MUTANT: YEAR ZERO RPG by Tomas Härenstam, Petter Bengtsson, Chris Birch, Anders Blixt, Thomas Johansson, Nils Karlén, Kosta Kostulas and Chris Lites, Modiphius, £34.99, Website
Reviewed by Brian Ennis
Mutant: Year Zero is a post-apocalyptic roleplaying game that casts players as mutants struggling to survive in a ruined city known as the Zone. They will risk their lives to bring resources and artefacts back to their home, the Ark, so that it can develop from chaos and barbarity into a shining utopia.
This is a new edition of Mutant: Year Zero, translated from Swedish to commemorate the game’s 30th anniversary. It is part of the wider Mutant setting, which includes Mutant Chronicles and Warzone, both of which have had recent successful Kickstarter campaigns and are awaiting general release. Year Zero forms a prequel to the events of the other games and should appeal to fans of the universe, especially if they want to explore the origins of the titular mutants.
The Mutant: Year Zero core book is a sturdy 265 page full-colour hardback. It comes with a double-sided A3 map for two possible Zones, based on London and New York, which make it ready to play right out the gate. The art style may be a little cartoony for some but creates a comic book feel that fits nicely with the mutants’ superpowers. The additional cards and dice are of similar high quality, but not necessary to play. All you need are a bunch of six-sided dice in three different colours and you’re good to go.
The players’ section includes the rules, while the DMs’ section covers background and provides a full campaign. Character creation is simple and class-based. Each class has its own unique skill, such as stalkers finding a path through the nuclear wasteland or gearheads building vital equipment from scavenged parts. Characters have a PC “buddy” and NPCs they hate or want to protect, and gain additional experience if this comes into play during a session. This is a nice touch, as it populates the world for the DM and provides solid motivation and plot opportunities for players. As a very busy DM, I heartily welcome this and will probably steal the idea for other games.
The system is easy to grasp – statistics, skills and equipment give different coloured dice that are pooled together and rolled. Failures can be pushed and rolled again, but risk damaging your character or their gear. Pushing in this way also powers your mutations. These mutations are enormous fun and make your mutants feel like superheroes in the X-Men vein. Goro-like extra arms? Check. Magneto-like metal manipulation? Check. There are 25 in total and characters can develop up to four, making every character unique.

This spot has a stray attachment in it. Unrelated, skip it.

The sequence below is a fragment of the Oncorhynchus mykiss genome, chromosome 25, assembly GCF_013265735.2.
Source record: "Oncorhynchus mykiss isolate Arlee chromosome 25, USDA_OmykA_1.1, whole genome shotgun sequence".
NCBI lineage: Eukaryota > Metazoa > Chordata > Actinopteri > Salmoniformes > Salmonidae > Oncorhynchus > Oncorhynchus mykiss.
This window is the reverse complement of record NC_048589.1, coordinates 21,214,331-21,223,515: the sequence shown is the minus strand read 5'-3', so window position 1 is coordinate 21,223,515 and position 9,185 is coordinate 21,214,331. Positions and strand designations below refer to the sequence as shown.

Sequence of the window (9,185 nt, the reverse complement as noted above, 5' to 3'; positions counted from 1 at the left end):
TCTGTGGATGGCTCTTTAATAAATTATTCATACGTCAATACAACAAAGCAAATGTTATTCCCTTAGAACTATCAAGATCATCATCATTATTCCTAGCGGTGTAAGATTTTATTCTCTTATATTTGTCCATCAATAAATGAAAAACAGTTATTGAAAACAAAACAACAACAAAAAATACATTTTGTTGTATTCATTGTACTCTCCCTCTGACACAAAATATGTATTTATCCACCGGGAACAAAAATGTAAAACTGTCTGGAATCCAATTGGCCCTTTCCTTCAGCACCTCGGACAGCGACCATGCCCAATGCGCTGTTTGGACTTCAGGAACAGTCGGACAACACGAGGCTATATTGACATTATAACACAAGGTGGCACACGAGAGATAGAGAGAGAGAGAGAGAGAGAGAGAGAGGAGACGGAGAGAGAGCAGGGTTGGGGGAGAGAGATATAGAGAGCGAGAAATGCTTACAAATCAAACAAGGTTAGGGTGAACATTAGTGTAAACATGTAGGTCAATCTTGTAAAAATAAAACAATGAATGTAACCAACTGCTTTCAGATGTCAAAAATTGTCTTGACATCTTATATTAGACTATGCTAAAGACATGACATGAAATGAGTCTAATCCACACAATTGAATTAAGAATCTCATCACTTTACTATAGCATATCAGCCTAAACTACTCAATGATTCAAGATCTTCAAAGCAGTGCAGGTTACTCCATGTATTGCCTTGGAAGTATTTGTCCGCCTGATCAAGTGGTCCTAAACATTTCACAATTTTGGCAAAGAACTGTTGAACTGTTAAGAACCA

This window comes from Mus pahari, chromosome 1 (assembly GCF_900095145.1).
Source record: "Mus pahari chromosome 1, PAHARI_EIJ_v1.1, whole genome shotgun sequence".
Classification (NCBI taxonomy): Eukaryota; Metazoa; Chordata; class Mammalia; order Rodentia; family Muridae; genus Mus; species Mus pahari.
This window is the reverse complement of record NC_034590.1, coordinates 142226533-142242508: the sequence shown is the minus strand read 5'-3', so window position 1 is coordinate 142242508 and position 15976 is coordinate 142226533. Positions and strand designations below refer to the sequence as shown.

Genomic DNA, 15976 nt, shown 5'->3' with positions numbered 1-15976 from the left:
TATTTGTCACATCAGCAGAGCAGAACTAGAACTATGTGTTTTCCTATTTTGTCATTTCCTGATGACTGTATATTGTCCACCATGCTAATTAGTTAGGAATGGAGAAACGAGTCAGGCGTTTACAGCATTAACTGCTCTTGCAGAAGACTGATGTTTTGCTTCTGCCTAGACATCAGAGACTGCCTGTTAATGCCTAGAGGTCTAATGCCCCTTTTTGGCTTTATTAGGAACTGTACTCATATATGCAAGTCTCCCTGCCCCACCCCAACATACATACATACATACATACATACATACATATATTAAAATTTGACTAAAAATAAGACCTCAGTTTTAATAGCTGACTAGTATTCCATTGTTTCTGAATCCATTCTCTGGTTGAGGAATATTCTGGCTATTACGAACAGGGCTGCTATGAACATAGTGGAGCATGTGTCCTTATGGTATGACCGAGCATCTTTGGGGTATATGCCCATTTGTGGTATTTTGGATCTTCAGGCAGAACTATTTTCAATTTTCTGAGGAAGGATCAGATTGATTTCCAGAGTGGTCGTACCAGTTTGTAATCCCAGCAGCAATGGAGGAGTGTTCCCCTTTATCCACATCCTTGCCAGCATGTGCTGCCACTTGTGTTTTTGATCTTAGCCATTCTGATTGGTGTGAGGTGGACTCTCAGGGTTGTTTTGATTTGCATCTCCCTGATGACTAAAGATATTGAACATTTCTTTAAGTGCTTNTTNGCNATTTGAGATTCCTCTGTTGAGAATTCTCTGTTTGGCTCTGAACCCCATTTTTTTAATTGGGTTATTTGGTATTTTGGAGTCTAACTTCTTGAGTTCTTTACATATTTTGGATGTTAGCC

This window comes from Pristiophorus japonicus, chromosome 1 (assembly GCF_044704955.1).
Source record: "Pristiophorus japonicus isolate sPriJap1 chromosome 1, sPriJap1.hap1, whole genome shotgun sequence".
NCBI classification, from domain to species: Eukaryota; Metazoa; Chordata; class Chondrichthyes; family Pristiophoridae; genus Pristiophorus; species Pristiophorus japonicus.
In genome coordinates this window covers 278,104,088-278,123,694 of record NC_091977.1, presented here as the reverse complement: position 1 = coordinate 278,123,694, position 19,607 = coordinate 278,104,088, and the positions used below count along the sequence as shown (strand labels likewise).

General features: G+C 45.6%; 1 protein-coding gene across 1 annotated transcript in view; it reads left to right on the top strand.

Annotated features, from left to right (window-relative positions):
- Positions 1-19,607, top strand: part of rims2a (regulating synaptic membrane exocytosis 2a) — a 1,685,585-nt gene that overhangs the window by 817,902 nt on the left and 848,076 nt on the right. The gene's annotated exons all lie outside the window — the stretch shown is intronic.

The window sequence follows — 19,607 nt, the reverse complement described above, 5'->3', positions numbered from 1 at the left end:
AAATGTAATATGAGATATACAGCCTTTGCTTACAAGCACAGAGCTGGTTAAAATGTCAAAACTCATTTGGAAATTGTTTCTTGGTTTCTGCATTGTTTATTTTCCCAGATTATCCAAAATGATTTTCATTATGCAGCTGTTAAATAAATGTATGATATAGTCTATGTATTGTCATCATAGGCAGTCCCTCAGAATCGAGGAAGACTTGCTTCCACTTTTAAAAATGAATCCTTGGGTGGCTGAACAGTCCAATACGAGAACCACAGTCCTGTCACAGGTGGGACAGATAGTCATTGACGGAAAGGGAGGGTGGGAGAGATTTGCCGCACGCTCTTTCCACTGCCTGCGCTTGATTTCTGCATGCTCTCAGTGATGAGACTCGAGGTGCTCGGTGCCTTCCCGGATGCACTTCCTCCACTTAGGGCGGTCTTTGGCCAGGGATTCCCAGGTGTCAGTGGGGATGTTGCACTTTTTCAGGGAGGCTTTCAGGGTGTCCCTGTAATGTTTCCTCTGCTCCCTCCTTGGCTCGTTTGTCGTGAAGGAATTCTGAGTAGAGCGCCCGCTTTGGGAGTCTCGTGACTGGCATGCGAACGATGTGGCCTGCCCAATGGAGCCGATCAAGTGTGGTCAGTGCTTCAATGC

PCs will need these mutations as every excursion into the Zone is fraught with danger. There are many ways to die in M:Y0 – physical damage, exhaustion, confusion, doubt, or from a lack of food, water, warmth or sleep. This sounds complicated but is elegantly done, with different damage types decreasing one or more of your four main stats until it reaches zero and you are broken and unable to defend yourself. It’s brutal, and immediately has players thinking like post-apocalyptic survivors, managing their resources carefully and weighing up the risks of every potential move.
Players can’t just hide in the Ark, though – each session starts with a randomly determined threat for them to deal with. The artefacts they find can also be used to develop the Ark in four key areas – food supply, culture, technology and warfare, all of which provide bonuses as they increase. This sub-system is nicely developed and players will see their decisions having a real impact on the game world. There is a lot of fun to be had creating your own individual Ark, be it a socialist utopia or a cannibalistic dictatorship.
The DM’s section provides background and a full campaign, as wells as a framework for developing the Zone on the fly. New sectors, complete with artefacts, scrap items, hazards and terrain features can be generated with a few rolls of the dice. This takes the burden of preparation off of the DM turns the Zone into a giant sandbox that players can explore as they see fit.
RPGs tend to fall into two camps: games that empower the players and make them feel like heroes, or games where players struggle for survival against bigger, more powerful forces. Mutant: Year Zero straddles the two, granting players powerful mutations but forcing them to fight and scavenge for their very survival. Make no mistake, this game is brutal, and all the better for it. My players constantly express incredulity at having survived a trip to the Zone, and have all created back-up characters, just in case!
Overall, I would heartily recommend Mutant: Year Zero. The book and supporting products are high quality and it uses unique, quirky mechanics that really bring its themes of desperate survival to the forefront. New DMs may be slightly intimidated by the openness of the Zone but the book does a good job of guiding and preparing them for play. There are a few turns of phrase that haven’t translated well from the original Swedish and some slight differences between the PDF and hardback editions of the book, but these are minor and nowhere near enough to put me off. My players and I had a blast playing and can’t wait to get back to the Zone.